Zuck thinks boycotting advertisers will return to Facebook — and he could be right

Zuck thinks boycotting advertisers will return to Facebook — and he could be right

More than 500 advertisers are boycotting Facebook for not controlling hate speech. But Mark Zuckerberg is not worried. In an internal Facebook meeting, the company CEO said that “my guess is that all these advertisers will be back on the platform soon enough.”

The Information got hold of a transcript of this meeting, where Zuckerberg addressed concerns of Facebook employees over major brands pausing ad spend on the social network.

Despite the pushback from advertisers, Zuckerberg seems adamant. In the internal meeting, he said, “We’re not gonna change our policies or approach on anything because of a threat to a small percent of our revenue, or to any percent of our revenue.”

Advertising is the biggest revenue source for Facebook. Zuckerberg’s epic line, “Senator, we run ads,” is a testament to that. Last year, the company generated nearly $70 billion in revenue.

While major companies not running ads on Facebook is a worrisome outcome for the social network, it’s early days of the boycott.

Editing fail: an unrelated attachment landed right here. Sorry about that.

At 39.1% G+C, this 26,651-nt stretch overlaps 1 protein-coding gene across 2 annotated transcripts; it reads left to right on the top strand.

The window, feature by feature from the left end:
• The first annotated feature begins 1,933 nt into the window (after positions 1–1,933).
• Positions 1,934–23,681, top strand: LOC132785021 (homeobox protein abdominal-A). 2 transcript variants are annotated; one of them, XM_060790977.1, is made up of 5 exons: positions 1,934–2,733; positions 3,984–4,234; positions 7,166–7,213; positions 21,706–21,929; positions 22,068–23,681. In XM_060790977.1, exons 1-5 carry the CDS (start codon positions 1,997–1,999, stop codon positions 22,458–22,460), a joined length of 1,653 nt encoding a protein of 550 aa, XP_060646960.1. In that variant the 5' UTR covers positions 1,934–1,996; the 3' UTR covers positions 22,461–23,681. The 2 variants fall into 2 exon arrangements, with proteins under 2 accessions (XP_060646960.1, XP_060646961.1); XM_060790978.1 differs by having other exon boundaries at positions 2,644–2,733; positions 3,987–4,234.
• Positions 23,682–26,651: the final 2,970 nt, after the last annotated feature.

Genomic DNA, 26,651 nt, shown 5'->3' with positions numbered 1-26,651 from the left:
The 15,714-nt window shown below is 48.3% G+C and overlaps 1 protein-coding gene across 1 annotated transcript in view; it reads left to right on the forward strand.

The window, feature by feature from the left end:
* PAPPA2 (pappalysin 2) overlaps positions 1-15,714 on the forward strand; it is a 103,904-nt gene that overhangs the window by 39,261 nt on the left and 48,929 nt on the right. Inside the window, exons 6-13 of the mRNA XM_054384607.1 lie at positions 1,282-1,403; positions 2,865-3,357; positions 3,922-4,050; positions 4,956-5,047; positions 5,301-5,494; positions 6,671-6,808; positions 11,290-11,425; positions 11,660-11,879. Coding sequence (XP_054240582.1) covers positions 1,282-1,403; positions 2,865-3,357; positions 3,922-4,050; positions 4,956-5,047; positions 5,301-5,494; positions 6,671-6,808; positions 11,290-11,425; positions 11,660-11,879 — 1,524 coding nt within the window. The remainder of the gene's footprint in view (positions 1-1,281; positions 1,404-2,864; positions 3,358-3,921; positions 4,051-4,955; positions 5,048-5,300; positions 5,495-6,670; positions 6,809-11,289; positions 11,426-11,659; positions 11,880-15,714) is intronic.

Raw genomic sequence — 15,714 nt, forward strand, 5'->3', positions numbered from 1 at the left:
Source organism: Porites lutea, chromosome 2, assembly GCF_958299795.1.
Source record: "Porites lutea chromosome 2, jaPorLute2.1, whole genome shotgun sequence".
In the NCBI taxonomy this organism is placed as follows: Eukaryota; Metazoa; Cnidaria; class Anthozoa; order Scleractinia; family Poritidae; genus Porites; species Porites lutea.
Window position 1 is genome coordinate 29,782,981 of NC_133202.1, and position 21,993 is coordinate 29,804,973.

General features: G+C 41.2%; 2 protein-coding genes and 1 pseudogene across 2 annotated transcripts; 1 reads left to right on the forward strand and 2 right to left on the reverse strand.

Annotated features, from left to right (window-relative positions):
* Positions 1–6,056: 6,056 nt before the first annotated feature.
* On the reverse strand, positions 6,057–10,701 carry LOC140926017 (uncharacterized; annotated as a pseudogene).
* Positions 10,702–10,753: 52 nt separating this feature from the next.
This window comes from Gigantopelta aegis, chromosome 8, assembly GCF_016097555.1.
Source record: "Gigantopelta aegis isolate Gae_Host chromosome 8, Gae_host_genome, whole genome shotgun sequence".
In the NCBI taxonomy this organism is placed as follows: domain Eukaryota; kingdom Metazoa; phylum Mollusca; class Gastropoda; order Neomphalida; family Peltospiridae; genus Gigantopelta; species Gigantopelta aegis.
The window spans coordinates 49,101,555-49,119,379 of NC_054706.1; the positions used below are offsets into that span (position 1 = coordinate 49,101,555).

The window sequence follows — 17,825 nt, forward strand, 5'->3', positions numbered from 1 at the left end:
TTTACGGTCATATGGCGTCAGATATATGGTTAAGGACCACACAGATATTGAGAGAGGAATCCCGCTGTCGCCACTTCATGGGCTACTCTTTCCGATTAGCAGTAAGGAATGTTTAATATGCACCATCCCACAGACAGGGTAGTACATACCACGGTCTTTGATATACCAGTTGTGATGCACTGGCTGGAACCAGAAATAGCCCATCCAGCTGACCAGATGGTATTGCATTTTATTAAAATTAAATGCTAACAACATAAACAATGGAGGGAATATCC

A report from CNN suggests that while boycotting companies include some major names such as Coca-Cola, Microsoft, Starbucks, and Target, they are not the biggest spenders on the platform. The report noted that only three out of 25 top spenders on Facebook have publically confirmed that they’re joining the boycott. These top 25 spenders account for nearly $2 billion or 3% of the revenue.

A lot of advertisers are joining the boycott for a month as of now, and have demanded more accountability from Facebook. The social network is the largest digital ad network in the world after Google, with more than 21% market share according to reports. So it might not be feasible for a lot of companies to pull out of Facebook’s ad network without having backup plans to market themselves on social media.

Zuckerberg may be right in saying that advertisers will return to the platform. But Facebook has to make sure it takes enough constructive steps to convince companies that it’s taking hate speech seriously. The ball is in their court.

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